[Wikipedia. Blue – DST used, Orange – formerly used, Red – never used]

If March came in like a lion we hope it exits sheepishly after a bit of collegiate athletic madness. We also will be having a departmental retreat at the end of the month. Before closing out this message, let me return briefly to Ben Franklin, printer, inventor, author, postmaster, diplomat, and urethral catheter expert. In 1752 he designed a flexible silver catheter for his brother John who was suffering from bladder calculi and it is likely that, living to age 84, Ben used it himself.

 

Thanks for reading What’s New and Matula Thoughts.

David A. Bloom, University of Michigan, Department of Urology

Matula Thoughts December 4, 2015

DAB What’s New/Matula Thoughts

December 4, 2015

Paris, Band-Aids, & the coarse emotions of mankind

3140 words

 

 

1.    Hosp corridor Dec December is at hand, although in the busy everyday world of clinical medicine days and seasons seem to blur. Nevertheless, clues abound that make it  hard to mistake this holiday month. Above you see the second floor corridor of UM Main Hospital with decorated windows on a previous early weekend December morning. The holiday season has grown from theological roots to a cosmopolitan sensibility of advancing human welfare. This is a time of year we try to think beyond ourselves and the hunger of others is especially compelling whether in front of you on downtown streets of Ann Arbor or in the news reports from the Middle East, Africa, Asia, or South America. Food security is as much, if not more, an essential part of human welfare and health as the specific morbidities that capture our attention as specialists.

Astrologic, seasonal, and meteorological explanations of illness are residues of the more superstitious days of medicine, but with nuggets of truth these links remain in play today. The seasonal and climactic influences on human welfare and health are unquestionably substantial, and as the dinosaurs discovered large extraterrestrial bodies can impact life on Earth.  Our bodies down to the cellular level pay attention to calendar, clock, and climate. Illnesses like holidays have seasonality; we know that the incidence and mortality of coronary artery disease peaks in winter and reaches a low in summer while many other conditions also have their own seasons. [Pell JP, Cobb SM. Quarterly J. Med 92:689, 1999] Then, of course, there is the “July effect,” the enduring speculation that it’s risky to be ill in the hospital when new house officers start on the job. Happily today it’s December and all our house officers are well seasoned.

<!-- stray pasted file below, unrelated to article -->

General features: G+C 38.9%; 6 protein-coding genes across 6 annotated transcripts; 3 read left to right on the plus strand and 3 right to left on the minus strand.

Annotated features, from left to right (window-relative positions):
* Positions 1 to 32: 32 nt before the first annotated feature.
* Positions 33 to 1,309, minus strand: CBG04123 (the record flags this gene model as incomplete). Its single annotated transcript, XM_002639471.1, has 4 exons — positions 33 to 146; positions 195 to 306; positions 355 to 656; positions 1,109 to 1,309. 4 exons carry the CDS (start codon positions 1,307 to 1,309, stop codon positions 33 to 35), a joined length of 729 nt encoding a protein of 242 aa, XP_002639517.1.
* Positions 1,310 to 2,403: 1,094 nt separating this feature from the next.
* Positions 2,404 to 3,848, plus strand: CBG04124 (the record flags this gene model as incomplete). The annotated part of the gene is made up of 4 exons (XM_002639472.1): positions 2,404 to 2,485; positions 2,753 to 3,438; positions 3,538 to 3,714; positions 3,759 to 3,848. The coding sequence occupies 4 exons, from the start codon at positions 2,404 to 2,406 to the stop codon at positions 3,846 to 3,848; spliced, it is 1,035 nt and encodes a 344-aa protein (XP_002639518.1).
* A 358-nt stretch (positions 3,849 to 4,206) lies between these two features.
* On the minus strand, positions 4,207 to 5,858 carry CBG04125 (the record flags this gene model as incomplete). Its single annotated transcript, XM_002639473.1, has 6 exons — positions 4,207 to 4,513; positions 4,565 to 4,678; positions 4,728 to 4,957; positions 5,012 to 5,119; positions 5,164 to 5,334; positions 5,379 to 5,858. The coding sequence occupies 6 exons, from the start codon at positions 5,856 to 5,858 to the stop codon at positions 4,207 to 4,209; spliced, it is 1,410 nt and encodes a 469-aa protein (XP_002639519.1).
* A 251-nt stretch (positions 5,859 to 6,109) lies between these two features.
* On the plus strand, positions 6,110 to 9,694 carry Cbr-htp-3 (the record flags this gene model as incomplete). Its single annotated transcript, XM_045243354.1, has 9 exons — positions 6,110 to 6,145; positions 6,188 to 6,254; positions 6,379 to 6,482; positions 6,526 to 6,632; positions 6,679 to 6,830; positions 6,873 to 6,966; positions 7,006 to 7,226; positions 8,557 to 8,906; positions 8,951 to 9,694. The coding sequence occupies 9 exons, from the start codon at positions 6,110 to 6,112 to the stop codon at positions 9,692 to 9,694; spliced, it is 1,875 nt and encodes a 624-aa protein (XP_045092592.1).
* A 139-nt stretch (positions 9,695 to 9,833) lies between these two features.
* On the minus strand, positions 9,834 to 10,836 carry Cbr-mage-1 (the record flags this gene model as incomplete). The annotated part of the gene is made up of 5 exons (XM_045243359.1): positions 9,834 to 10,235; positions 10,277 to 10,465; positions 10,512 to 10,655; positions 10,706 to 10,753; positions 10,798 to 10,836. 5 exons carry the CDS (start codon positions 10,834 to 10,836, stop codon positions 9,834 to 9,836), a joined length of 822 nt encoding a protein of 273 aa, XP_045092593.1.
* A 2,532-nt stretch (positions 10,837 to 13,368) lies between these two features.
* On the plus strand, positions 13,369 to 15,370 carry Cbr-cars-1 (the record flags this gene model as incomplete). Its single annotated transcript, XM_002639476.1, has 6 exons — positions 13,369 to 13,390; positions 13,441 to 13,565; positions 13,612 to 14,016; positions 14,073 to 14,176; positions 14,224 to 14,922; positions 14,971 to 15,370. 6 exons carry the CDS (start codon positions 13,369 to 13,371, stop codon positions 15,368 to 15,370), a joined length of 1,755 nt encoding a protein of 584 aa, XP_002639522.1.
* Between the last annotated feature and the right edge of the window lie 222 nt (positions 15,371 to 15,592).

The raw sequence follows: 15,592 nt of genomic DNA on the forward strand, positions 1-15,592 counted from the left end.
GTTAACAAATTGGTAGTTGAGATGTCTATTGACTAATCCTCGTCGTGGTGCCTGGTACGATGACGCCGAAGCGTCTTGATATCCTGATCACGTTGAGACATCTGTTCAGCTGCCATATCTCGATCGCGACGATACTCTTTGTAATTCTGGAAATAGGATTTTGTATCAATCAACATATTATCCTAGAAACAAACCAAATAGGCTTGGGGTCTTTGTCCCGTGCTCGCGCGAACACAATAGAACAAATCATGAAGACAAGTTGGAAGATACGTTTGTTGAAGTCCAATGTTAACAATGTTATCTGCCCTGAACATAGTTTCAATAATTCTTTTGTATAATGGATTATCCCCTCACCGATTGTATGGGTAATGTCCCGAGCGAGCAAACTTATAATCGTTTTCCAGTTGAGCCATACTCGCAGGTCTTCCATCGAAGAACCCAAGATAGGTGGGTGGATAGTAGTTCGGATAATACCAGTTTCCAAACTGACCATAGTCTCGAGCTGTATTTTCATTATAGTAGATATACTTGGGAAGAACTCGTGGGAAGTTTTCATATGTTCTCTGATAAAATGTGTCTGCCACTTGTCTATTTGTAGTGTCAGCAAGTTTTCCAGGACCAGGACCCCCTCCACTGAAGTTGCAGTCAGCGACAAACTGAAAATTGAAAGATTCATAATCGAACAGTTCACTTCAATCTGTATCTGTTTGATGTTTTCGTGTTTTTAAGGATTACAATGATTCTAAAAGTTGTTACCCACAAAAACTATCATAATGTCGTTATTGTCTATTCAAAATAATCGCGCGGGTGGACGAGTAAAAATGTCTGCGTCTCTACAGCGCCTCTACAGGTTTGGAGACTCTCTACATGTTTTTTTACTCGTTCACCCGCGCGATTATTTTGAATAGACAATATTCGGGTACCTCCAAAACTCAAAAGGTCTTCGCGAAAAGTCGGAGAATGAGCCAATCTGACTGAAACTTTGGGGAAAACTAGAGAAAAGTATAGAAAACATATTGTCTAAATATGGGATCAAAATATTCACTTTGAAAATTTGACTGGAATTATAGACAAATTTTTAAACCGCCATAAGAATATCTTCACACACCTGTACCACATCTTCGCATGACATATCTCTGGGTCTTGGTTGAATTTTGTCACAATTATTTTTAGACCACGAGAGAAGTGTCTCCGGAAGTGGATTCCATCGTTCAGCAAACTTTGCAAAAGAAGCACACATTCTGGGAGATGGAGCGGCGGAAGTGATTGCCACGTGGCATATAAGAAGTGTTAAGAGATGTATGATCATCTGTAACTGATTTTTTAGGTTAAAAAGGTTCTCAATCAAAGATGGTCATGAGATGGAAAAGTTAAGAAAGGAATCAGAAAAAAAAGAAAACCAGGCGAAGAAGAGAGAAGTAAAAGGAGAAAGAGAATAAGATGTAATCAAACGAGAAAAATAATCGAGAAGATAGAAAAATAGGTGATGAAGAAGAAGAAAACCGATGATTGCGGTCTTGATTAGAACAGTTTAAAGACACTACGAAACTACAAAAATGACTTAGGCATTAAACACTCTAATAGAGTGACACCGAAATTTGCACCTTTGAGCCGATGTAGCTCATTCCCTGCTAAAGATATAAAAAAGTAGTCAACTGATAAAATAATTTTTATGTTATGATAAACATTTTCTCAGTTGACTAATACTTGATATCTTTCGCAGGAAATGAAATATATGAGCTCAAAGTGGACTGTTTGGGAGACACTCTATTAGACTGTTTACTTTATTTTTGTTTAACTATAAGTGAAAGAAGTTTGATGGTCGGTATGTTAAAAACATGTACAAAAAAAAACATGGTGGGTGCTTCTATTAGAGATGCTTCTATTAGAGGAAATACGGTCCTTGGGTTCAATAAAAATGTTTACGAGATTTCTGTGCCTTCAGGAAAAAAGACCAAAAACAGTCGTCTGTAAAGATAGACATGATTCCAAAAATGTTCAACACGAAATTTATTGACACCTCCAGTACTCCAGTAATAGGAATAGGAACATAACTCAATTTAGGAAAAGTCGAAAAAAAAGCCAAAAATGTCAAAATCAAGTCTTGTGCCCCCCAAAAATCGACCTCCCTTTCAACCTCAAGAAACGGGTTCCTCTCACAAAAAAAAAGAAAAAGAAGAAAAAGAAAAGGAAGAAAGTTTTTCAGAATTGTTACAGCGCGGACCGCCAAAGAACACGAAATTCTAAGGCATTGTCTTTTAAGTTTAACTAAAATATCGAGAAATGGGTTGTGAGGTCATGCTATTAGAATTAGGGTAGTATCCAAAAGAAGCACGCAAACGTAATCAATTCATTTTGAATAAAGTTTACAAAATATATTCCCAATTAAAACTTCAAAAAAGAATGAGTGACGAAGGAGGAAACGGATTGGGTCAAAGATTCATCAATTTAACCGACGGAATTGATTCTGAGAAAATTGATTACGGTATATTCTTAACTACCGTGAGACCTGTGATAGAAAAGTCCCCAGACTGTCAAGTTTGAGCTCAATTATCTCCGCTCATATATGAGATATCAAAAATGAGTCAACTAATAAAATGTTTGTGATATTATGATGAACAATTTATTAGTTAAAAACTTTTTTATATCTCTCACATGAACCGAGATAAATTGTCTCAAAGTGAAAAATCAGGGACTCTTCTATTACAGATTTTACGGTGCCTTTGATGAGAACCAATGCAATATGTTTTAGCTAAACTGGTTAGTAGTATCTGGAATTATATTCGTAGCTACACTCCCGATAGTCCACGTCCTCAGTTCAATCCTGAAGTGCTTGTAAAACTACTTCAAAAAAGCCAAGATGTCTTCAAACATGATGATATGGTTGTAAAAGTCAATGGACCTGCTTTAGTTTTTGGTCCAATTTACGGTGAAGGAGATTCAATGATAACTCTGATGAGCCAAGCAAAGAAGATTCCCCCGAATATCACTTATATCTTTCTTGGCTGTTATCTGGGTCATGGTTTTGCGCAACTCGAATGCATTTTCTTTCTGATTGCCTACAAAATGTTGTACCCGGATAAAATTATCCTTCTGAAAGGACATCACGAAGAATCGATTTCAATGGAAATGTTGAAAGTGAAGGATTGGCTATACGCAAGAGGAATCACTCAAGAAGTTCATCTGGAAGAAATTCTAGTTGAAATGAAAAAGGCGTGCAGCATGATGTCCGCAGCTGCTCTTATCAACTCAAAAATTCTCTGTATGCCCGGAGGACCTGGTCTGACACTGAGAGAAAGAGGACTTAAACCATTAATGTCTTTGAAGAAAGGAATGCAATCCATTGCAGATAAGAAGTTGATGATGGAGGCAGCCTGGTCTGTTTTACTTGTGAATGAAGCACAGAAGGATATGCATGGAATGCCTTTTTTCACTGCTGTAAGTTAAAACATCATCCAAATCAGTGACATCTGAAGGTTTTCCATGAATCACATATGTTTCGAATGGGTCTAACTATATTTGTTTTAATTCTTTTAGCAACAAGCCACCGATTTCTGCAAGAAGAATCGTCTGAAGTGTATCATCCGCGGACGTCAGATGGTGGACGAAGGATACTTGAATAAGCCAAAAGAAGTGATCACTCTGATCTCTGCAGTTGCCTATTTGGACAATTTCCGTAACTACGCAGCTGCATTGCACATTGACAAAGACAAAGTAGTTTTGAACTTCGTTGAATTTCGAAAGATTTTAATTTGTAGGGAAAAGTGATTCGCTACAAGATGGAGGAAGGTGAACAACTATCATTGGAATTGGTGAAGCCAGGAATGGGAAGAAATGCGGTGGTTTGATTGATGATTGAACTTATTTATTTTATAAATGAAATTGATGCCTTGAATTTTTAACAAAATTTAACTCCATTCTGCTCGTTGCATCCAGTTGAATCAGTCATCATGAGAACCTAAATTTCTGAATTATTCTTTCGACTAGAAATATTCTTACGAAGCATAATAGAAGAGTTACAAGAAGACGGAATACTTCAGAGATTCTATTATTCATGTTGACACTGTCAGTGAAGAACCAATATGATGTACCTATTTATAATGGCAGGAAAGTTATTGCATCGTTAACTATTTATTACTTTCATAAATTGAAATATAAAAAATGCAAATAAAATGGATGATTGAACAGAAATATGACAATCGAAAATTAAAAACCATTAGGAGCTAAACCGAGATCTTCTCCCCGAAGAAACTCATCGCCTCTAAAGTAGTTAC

A 1984 music video from the movement called Band Aid “Do they know it’s Christmas?” is a 4-minute classic that is as fresh today as it was 31 years ago – you can find it on YouTube. The supergroup, formed by Bob Geldof of the Irish band Boomtown Rats, raised over $24 million for famine relief in Ethiopia with the video. The most recent incarnation, Band Aid 30, raised funds for 2014 Ebola victims and prevention.

 Feed the world 

 

 

2.     We humans, uniquely among all species, are intensely emotional and inquisitive about our health. Healthcare in any season is a matter of attending to small and large problems, from Band Aids to urosepsis 24 hours a day, seven days a week, and each of us needs help from time to time attending to these problems. Victorian novelist George Eliot wrote: “What do we live for, if not to make life less difficult for each other?” This may not be a universal human sentiment, but it surely is a key part of a good physician’s credo and any society must have good physicians. Healthcare workers naturally prefer fixing medical problems and otherwise helping their patients rather than completing electronic medical records or collecting RVUs. Healthcare is also a matter of teaching patients (and learning ourselves) how to live healthier and manage the morbidities and comorbidities of life. We do this work individually, in teams, and across the larger geopolitical world. Tempting as it is, even as specialists in the comfort of our specialized fields, we can’t ignore that larger geopolitical realm. Our urologic cocoon is a fulfilling workspace, yet we have no choice but to also attend to the geopolitical space through curiosity about events around us, by speaking out, and leading when we can. The world is predictably disruptive and explosive, as witnessed just last month in many places from Mali to Paris, the latter more properly an epicenter for peace, as with the Treaty of Paris of 1763 (ending our French and Indian War), the Treaty of 1898 (ending the Spanish American War), and more recent attempts to restore international order.

The 2015 United Nations Climate Change Conference is now meeting in Paris (Nov 30-Dec 11), nearly coincidental in timing to the recent terrorism events. This is the 21st annual meeting of a team that aims to achieve a legally binding and universal international agreement to reduce greenhouse gases and to contain global temperature within 2 degrees Celsius of pre-industrial levels. Forward-looking businesses are starting to recognize the simultaneous necessity and business opportunities of global stewardship. 

 

 

3.     On this day, 4 December, in 1918 President Woodrow Wilson crossed the Atlantic for WWI peace talks in Versailles, a suburb of Paris. That made him the first US president to travel to Europe while in office. After a trip back home for 3 weeks in February he returned to Versailles for the duration of the talks until June. Wilson’s personal physician Cary Grayson accompanied him on both trips and remained with him the whole time in France. The outcome of the talks was the Versailles Treaty of Peace with its inclusion of the League of Nations. Wilson believed in the League of Nations as a hedge against future conflict and on his final return home (shown below) undertook a nationwide tour to campaign for the treaty, but suffered a stroke in October of 1919. Grayson and Mrs. Wilson masked the severity of the stroke from the government and the public, while Senate Republicans opposed the treaty. Henry Cabot Lodge proposed a compromise that Wilson refused. Ultimately the Senate rejected the treaty and the U.S. never joined the League of Nations. Wilson’s internationalism didn’t take hold in the USA, but his efforts were admired internationally with the Nobel Peace Prize in 1919.